Burgers form the basis of one of the world’s most popular meals, carrying global appeal. Sales via both retail and foodservice channels continue to increase, boosted by factors such as busier lifestyles and hence less time for cooking, as well as the adoption of more westernized diets in parts of the world like Asia and the Middle East. By Jonathan Thomas
In the US, over two-thirds of the adult population were thought to eat a burger from a quick-service restaurant (QSR) at least once a week prior to the arrival of COVID-19, with consumers across the country eating approximately 50 billion burgers per annum. Over 70% of all beef eaten in US restaurants is in the form of a burger. Aside from the impact of COVID-19 (which will be discussed in more detail shortly), the market for meat-based burgers has also had to contend with challenges such as the rise of meat-free diets and health concerns over red meat intake. Processed meat products such as burgers have been strongly linked with increased risk of developing cardiovascular disease (CVD) and bowel cancer, as well as conditions such as obesity and diabetes.
Although health has been a major driver in the adoption of meat-free diets in parts of the world such as Europe and North America, concern over animal welfare is also a leading factor. For this reason, manufacturers of burgers are having to pay greater attention to supply chain considerations such as animal husbandry and the provenance of their meat. Concerns over climate change and more sustainable use of the planet’s resources have also contributed to the rising popularity of plant-based diets.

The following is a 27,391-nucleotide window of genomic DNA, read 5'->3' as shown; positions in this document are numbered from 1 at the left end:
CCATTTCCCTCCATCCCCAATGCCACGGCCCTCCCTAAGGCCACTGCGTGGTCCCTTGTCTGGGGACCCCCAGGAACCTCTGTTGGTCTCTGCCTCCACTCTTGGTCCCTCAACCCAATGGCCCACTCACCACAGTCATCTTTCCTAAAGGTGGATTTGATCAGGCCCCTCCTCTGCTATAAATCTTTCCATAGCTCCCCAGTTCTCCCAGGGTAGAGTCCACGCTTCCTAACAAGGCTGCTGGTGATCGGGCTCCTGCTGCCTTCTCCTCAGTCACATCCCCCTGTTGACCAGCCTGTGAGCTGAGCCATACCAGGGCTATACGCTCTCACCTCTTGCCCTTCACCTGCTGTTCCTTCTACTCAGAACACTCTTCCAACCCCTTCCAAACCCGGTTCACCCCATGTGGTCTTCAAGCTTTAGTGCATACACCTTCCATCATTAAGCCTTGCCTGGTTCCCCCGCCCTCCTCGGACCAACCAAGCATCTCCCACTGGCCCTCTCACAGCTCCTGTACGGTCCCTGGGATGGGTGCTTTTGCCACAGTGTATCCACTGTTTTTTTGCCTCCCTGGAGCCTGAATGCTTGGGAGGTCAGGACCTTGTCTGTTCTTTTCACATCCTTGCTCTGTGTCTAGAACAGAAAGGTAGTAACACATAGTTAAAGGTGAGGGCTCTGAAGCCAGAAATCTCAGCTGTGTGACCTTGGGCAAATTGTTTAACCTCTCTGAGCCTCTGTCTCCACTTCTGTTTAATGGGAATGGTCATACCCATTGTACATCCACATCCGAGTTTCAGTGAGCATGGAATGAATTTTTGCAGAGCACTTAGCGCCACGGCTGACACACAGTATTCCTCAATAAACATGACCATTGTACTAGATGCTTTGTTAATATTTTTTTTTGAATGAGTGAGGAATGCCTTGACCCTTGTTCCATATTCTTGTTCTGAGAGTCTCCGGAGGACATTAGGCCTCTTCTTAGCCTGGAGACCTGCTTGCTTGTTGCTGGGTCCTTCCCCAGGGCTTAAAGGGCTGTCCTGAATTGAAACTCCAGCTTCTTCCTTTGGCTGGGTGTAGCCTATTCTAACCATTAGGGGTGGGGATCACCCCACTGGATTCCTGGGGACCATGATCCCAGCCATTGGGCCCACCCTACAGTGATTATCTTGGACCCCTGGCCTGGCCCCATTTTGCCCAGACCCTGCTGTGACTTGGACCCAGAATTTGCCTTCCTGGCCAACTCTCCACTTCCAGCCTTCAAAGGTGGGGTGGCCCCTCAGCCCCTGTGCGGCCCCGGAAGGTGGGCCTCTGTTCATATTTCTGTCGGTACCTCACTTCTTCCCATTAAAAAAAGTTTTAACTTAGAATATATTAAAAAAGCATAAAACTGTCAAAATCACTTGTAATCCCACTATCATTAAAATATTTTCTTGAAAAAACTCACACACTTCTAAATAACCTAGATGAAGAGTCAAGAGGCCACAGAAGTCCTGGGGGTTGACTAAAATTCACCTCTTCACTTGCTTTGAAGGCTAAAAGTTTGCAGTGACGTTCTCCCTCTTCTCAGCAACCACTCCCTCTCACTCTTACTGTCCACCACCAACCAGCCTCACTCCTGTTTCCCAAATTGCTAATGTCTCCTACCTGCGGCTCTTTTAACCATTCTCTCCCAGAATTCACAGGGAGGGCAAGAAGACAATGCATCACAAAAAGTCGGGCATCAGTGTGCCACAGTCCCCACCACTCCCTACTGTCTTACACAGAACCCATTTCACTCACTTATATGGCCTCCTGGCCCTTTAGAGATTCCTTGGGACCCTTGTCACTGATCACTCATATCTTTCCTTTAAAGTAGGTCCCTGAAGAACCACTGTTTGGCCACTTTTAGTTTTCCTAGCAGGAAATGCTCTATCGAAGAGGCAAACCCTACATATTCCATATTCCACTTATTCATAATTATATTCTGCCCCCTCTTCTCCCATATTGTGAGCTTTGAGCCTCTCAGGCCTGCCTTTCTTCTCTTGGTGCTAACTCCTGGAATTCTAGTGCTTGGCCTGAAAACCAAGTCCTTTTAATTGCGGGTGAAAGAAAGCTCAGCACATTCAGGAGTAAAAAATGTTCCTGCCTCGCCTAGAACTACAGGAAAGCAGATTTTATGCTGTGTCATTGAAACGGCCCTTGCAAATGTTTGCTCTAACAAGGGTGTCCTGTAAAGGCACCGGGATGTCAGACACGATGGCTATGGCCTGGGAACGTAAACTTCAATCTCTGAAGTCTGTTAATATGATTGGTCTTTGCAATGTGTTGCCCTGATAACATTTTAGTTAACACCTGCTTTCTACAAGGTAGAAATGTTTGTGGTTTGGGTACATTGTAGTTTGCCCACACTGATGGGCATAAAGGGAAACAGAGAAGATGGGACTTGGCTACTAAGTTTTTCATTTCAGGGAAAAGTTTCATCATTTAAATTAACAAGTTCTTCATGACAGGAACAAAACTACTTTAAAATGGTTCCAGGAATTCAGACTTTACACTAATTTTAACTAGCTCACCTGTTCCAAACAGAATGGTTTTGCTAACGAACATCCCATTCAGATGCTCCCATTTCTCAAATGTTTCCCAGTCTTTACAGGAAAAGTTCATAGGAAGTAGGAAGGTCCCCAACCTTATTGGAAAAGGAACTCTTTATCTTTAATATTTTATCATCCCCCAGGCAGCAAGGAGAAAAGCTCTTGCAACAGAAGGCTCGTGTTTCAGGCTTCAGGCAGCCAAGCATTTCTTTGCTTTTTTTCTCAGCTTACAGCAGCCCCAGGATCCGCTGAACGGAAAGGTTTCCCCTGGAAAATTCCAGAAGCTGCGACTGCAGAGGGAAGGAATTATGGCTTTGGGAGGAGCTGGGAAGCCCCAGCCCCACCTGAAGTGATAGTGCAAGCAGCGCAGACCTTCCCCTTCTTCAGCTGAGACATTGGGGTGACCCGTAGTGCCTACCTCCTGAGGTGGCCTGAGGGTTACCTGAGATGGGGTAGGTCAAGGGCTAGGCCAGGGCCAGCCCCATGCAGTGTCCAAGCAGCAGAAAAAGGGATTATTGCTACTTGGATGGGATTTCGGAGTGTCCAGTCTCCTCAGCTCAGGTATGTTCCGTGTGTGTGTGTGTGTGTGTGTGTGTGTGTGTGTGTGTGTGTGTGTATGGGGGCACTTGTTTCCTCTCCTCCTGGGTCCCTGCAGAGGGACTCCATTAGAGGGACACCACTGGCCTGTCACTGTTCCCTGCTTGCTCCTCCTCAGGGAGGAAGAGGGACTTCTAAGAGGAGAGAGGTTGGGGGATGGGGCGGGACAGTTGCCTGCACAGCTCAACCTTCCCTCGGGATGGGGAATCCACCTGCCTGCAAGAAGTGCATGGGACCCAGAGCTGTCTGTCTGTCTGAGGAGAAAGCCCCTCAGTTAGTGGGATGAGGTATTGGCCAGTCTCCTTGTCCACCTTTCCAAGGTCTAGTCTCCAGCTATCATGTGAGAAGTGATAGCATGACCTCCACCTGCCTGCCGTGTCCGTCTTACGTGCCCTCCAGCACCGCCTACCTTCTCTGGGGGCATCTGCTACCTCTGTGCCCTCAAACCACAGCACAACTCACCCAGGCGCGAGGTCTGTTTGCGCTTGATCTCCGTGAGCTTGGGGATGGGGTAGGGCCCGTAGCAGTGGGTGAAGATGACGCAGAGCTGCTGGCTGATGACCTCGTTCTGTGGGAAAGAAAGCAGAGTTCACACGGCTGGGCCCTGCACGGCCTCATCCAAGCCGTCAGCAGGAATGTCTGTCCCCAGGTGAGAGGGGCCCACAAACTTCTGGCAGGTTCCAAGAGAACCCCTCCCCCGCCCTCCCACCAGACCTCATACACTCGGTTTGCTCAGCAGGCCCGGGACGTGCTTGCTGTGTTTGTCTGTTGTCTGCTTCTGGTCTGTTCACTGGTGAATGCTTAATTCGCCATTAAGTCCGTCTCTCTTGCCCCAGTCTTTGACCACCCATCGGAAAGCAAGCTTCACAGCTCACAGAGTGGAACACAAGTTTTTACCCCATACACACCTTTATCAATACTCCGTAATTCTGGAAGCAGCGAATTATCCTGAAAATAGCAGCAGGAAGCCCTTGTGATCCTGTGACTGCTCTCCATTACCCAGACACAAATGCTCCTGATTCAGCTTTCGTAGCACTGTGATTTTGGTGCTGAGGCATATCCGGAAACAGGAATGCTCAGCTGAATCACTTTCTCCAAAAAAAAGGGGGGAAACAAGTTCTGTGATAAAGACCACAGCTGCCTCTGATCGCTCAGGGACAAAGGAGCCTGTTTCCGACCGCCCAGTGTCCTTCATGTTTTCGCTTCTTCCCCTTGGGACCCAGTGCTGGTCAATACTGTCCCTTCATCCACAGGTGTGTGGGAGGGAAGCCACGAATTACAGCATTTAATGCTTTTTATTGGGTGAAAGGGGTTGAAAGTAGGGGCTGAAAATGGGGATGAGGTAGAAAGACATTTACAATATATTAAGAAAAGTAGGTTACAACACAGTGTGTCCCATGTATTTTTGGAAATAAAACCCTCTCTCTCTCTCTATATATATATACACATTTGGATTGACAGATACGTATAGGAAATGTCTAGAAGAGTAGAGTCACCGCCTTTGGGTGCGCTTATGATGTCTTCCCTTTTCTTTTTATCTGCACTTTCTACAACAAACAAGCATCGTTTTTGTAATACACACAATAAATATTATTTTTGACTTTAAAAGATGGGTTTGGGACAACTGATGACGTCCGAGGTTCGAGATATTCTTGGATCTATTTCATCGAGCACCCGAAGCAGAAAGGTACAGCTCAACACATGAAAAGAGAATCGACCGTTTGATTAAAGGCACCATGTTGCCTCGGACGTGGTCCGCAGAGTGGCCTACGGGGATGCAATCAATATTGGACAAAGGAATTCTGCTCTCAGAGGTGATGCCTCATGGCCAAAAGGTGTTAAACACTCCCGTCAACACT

A European study carried out in 2020 by EIT and the University of Reading revealed high levels of consumer concern over processed meats. The study — which surveyed the opinions of people from the UK, Spain and Denmark — discovered that consumers were broadly receptive to meat-based burgers enhanced with additional ingredients such as onions, herbs, spices, mushrooms and pulses. For most respondents, the ideal burger would have a meat content of 75%, with vegetables or plant-based ingredients making up the remaining 25%. In contrast, there was little enthusiasm for processed meat products fortified with additional additives or preservatives.
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